As is apparent from Tables 5 and 6, in the sample of Sample No. 26 in which an additional amount of the copper powder was 5 mass % and an amount of Cu in the overall compositions was 5 mass %, since the amount of Cu with respect to the amount of S was insufficient, Cu was used for precipitation of the sulfides, whereby the metallic structure in which the copper phases were not dispersed in the iron-based matrix was formed. In contrast, in the sample of Sample No. 27 in which an amount of Cu in the overall compositions was 10 mass %, the amount of Cu with respect to the amount of S was sufficient, and the copper phases were precipitated at not less than 2 area % in the iron-based matrix. In addition, the amount of the copper phases precipitated and dispersed in the iron-based matrix was increased as the amount of Cu was increased. In the sample of Sample No. 26 in which the amount of Cu with respect to the amount of S was insufficient, an effect to generate the sulfide using Cu was not sufficient. In contrast, in the sample of Sample No. 27 in which the amount of Cu was 10 mass %, the sulfides were increased due to the effect for generating the sulfide using Cu. However, further precipitation of the sulfides was not generated since the amount of S is fixed, even if the amount of Cu exceeded 25 mass %.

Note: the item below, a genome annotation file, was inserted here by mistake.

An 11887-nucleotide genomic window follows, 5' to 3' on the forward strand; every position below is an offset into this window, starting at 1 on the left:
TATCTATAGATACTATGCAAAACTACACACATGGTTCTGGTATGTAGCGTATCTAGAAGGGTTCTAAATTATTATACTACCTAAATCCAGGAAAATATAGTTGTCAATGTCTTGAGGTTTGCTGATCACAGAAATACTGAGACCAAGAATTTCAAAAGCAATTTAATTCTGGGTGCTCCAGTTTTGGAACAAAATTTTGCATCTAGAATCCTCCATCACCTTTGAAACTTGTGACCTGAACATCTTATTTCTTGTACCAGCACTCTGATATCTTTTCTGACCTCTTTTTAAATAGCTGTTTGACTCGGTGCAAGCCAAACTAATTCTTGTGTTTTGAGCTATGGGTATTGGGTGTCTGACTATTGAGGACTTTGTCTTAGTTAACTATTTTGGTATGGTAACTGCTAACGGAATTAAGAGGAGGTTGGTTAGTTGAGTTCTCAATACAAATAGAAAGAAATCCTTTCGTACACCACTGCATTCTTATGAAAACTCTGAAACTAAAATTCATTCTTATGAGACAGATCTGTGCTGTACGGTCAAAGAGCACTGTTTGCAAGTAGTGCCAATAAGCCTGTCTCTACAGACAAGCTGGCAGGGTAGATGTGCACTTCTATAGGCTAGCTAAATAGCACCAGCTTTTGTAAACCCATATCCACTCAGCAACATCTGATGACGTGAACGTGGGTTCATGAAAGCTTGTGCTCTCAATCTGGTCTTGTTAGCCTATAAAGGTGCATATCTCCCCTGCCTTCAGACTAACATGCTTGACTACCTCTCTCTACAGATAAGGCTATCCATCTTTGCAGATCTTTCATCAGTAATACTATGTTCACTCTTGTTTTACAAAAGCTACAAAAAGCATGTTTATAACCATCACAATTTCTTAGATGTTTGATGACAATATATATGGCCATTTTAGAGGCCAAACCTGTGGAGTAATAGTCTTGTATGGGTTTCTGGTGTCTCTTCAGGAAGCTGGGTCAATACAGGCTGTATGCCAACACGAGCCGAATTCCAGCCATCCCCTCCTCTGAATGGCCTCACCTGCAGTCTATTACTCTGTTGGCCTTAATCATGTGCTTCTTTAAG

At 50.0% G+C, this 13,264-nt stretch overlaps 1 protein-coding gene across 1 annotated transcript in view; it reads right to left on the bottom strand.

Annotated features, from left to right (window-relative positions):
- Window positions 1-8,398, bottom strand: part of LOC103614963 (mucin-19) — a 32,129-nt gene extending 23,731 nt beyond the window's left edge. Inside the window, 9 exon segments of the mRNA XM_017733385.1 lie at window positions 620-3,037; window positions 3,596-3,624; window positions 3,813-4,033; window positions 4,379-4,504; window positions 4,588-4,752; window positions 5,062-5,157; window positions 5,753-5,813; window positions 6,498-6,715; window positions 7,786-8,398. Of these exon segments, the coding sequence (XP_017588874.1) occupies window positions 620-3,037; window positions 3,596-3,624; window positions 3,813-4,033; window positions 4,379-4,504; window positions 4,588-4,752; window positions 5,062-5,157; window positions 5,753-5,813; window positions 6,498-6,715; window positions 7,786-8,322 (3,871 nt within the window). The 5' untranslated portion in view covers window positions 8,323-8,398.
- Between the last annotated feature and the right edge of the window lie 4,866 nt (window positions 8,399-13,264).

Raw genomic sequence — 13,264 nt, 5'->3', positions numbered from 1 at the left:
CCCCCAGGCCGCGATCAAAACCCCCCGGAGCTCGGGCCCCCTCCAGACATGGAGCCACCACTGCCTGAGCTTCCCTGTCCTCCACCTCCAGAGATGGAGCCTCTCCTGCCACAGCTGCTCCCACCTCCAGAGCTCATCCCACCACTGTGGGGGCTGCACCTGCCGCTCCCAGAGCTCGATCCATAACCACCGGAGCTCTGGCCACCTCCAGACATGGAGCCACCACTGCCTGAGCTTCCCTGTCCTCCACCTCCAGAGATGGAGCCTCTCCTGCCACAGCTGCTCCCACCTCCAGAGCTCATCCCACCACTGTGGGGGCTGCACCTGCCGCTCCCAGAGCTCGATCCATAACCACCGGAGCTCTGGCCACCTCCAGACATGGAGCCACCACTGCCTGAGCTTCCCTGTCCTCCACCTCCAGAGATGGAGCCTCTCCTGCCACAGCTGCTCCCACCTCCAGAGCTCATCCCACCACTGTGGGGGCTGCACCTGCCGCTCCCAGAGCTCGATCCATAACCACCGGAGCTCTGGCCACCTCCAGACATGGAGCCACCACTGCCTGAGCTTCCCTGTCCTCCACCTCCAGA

In the sample of Sample No. 26 in which the amount of Cu was less than 5 mass %, the copper phases which were soft and had an effect to improve conformability were not dispersed, whereby the seizing time was shortened. In contrast, in the sample of Sample No. 27 in which the amount of Cu was 10 mass %, the seizing time was increased up to 45 hours by dispersing the copper phases, and the seizing time was further increased as the amount of Cu was increased, until the amount of Cu was 20 mass %. However, when the soft copper phases are increased in the iron-based matrix, the strength of the iron-based matrix is decreased. Therefore, when the amount of Cu exceeded 20 mass %, the seizing time was shortened by decreasing the strength of the iron-based matrix, and when the amount of Cu exceeded 30 mass %, the seizing time was less than 45 hours. The tensile strength was decreased as the amount of Cu was increased, since the strength of the iron-based matrix is decreased when the soft copper phases were increased in the iron-based matrix. Thus, when the amount of Cu exceeded 30 mass %, the tensile strength was less than 250 MPa. As described above, it was confirmed that the amount of Cu in the overall compositions should be set to be in a range of 10 to 30 mass %.